The biggest news I read last week comes from our main source for technical analysis advice; the Nasdaq Dorsey Wright daily equity report. Recently, we’ve seen significant improvement on a couple of the charts we follow. The Percent Positive Trend chart for the S&P 500 (PTSPX) reversed back into a column of X’s at 78%. This comes after falling to a low of 8% on the chart back in March. The current reading simply means that 78% of all S&P 500 stocks are in positive trends today, which is an overall positive sign for the market. This also comes as the Percent Positive Trend chart for the New York Stock Exchange (PTNYSE) reversed back to X’s at 56%, indicating a majority of NYSE stocks are also in positive trends.
With that information, let’s examine how the market has typically performed when the PTSPX chart has reversed upward. Going back to mid-2000, there have been 20 reversals back to X’s that occur above a reading of 50%. In that situation, more often then not, it has been a positive sign for the market. Of the previous 20 times the PTSPX reversed up while above 50%, the average 1-week, 2-week, 1-month, and 6-month returns have been positive. The average 6-month return was 3.17% for the S&P 500 with 13 out of the 20 occurrences showing positive returns. While there have not been all that many occasions to examine, as the Positive Trend charts are typically viewed as a long-term indicator, the reversal back to X’s for trend indicators like PTSPX or PTNYSE are signs that more stocks are returning to positive trends, which has historically been a good sign for the market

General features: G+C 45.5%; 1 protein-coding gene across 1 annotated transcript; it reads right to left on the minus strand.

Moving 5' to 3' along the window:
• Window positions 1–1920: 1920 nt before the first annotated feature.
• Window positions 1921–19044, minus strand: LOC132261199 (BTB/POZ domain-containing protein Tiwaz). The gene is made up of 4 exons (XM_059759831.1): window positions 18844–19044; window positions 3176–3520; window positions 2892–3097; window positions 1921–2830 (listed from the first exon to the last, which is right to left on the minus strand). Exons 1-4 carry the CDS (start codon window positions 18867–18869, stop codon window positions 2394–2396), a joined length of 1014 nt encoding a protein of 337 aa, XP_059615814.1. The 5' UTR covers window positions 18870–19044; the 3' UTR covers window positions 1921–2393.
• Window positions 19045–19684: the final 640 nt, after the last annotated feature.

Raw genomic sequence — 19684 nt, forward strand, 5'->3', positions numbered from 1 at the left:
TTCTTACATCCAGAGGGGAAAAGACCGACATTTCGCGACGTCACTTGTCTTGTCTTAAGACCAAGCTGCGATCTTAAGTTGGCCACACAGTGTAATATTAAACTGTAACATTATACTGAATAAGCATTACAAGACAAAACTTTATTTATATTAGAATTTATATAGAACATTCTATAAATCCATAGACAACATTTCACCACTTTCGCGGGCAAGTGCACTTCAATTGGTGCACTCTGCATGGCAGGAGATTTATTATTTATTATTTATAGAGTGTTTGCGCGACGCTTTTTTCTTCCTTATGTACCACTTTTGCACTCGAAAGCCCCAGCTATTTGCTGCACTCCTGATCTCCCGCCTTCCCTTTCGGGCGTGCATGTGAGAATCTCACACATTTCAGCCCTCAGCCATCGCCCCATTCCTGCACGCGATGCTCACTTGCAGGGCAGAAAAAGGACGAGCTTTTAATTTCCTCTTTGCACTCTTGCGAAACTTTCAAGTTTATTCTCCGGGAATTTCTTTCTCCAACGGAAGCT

- Auto sales in China are surging. Retail passenger-car sales increased 7.7% in July from a year earlier according to the China Passenger Car Association. Fueled by government incentives and bargain prices from dealerships, the state-backed China Automobile Dealers Association is trying to reduce excessive inventory levels that could cripple the auto industry.
- The largest mall owner in the U.S. has been in talks with Amazon.com, Inc. about the possibility of converting some of the mall owners properties into Amazon distribution hubs. Simon Property Group, Inc. said the talks have focused on stores formerly used by former retail giants J.C. Penney and Sears.
- The Global Business Travel Association estimates that over $2 trillion will be lost in business travel spending due to the pandemic. While tourism is starting to stage a small comeback, business travelers are nowhere to be seen. To understand how important business travel is, consider that corporate fliers make up 15% of passengers, but 40% of revenue and as much as three-quarters of airline profits on some routes.
- The U.K. has officially entered into recession after the coronavirus crisis caused the economy to contract by a record 20.4% between April and June. The Office for National Statistics said this is the worst recession on record and the first time a recession has been declared since the financial crisis of 2008.
- After steep declines earlier in the year, a range of products and services saw prices rise again in July. The Consumer Price Index climbed a seasonally adjusted 0.6% last month according to the Labor Department. It was the second consecutive month of price increases but most analysts believe it’s just a rebound in prices that were depressed earlier in the year.
- The federal deficit more than tripled in the first 10 months of this fiscal year, as government spending ramped up to deal with the economic effects of the coronavirus. Federal tax collection was off but it was the spending side that caused the budget deficit to hit $2.8 trillion so far this year.
- Americans shopping surpassed pre-pandemic levels last month. Retail sales for everything from stores, restaurants and online shopping rose 1.2% in July according to the Commerce Department. While the headwinds are strong going forward, the news is definitely welcomed.